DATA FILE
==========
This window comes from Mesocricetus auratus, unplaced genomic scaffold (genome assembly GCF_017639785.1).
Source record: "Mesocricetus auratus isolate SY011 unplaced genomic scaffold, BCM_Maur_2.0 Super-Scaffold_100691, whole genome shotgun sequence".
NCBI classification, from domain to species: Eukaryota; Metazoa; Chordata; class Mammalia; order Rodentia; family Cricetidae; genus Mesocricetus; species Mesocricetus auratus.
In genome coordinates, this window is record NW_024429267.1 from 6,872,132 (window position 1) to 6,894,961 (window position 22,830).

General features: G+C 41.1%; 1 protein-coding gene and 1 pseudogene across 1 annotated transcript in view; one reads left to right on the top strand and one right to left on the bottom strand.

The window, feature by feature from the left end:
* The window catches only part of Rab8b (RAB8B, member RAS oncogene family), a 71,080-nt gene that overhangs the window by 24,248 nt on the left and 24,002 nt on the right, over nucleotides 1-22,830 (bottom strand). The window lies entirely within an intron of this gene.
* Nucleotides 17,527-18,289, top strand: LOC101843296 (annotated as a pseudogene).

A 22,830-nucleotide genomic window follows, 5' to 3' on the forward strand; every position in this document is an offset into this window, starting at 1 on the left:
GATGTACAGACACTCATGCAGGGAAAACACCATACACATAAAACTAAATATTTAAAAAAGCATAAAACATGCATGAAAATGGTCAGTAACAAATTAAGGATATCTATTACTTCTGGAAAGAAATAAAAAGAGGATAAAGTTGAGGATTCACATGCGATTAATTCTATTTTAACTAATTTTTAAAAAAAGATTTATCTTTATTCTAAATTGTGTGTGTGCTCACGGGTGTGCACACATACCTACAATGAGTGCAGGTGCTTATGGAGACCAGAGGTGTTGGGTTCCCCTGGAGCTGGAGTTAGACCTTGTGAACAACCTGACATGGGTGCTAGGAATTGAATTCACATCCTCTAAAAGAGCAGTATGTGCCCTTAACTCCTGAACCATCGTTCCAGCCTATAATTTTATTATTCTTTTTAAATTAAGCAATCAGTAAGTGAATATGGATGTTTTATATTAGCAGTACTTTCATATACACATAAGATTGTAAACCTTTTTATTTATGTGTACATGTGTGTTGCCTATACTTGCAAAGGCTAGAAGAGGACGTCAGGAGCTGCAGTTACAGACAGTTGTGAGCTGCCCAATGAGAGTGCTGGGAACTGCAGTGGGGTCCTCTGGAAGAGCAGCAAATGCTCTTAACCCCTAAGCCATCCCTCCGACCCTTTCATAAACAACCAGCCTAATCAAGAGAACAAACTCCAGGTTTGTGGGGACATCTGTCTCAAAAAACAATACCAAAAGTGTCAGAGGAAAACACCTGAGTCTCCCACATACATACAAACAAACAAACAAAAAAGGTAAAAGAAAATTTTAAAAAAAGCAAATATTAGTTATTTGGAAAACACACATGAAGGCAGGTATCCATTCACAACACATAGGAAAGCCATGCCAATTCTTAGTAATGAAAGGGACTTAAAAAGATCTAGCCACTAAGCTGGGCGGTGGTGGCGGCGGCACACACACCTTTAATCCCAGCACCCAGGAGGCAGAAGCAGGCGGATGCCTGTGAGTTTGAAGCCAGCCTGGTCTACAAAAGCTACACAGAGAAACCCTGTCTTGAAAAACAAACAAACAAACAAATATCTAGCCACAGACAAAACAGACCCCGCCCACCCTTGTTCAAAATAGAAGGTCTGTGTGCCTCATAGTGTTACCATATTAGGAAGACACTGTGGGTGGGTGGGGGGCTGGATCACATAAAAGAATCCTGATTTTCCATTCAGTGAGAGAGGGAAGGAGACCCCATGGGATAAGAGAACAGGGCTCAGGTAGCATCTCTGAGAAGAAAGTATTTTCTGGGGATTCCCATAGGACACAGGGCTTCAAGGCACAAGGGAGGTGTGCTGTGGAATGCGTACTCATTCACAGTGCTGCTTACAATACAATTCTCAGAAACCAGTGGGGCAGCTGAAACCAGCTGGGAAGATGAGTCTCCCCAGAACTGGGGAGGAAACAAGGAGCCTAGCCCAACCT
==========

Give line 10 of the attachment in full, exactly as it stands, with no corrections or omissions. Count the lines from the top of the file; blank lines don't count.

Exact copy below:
GATGTACAGACACTCATGCAGGGAAAACACCATACACATAAAACTAAATATTTAAAAAAGCATAAAACATGCATGAAAATGGTCAGTAACAAATTAAGGATATCTATTACTTCTGGAAAGAAATAAAAAGAGGATAAAGTTGAGGATTCACATGCGATTAATTCTATTTTAACTAATTTTTAAAAAAAGATTTATCTTTATTCTAAATTGTGTGTGTGCTCACGGGTGTGCACACATACCTACAATGAGTGCAGGTGCTTATGGAGACCAGAGGTGTTGGGTTCCCCTGGAGCTGGAGTTAGACCTTGTGAACAACCTGACATGGGTGCTAGGAATTGAATTCACATCCTCTAAAAGAGCAGTATGTGCCCTTAACTCCTGAACCATCGTTCCAGCCTATAATTTTATTATTCTTTTTAAATTAAGCAATCAGTAAGTGAATATGGATGTTTTATATTAGCAGTACTTTCATATACACATAAGATTGTAAACCTTTTTATTTATGTGTACATGTGTGTTGCCTATACTTGCAAAGGCTAGAAGAGGACGTCAGGAGCTGCAGTTACAGACAGTTGTGAGCTGCCCAATGAGAGTGCTGGGAACTGCAGTGGGGTCCTCTGGAAGAGCAGCAAATGCTCTTAACCCCTAAGCCATCCCTCCGACCCTTTCATAAACAACCAGCCTAATCAAGAGAACAAACTCCAGGTTTGTGGGGACATCTGTCTCAAAAAACAATACCAAAAGTGTCAGAGGAAAACACCTGAGTCTCCCACATACATACAAACAAACAAACAAAAAAGGTAAAAGAAAATTTTAAAAAAAGCAAATATTAGTTATTTGGAAAACACACATGAAGGCAGGTATCCATTCACAACACATAGGAAAGCCATGCCAATTCTTAGTAATGAAAGGGACTTAAAAAGATCTAGCCACTAAGCTGGGCGGTGGTGGCGGCGGCACACACACCTTTAATCCCAGCACCCAGGAGGCAGAAGCAGGCGGATGCCTGTGAGTTTGAAGCCAGCCTGGTCTACAAAAGCTACACAGAGAAACCCTGTCTTGAAAAACAAACAAACAAACAAATATCTAGCCACAGACAAAACAGACCCCGCCCACCCTTGTTCAAAATAGAAGGTCTGTGTGCCTCATAGTGTTACCATATTAGGAAGACACTGTGGGTGGGTGGGGGGCTGGATCACATAAAAGAATCCTGATTTTCCATTCAGTGAGAGAGGGAAGGAGACCCCATGGGATAAGAGAACAGGGCTCAGGTAGCATCTCTGAGAAGAAAGTATTTTCTGGGGATTCCCATAGGACACAGGGCTTCAAGGCACAAGGGAGGTGTGCTGTGGAATGCGTACTCATTCACAGTGCTGCTTACAATACAATTCTCAGAAACCAGTGGGGCAGCTGAAACCAGCTGGGAAGATGAGTCTCCCCAGAACTGGGGAGGAAACAAGGAGCCTAGCCCAACCT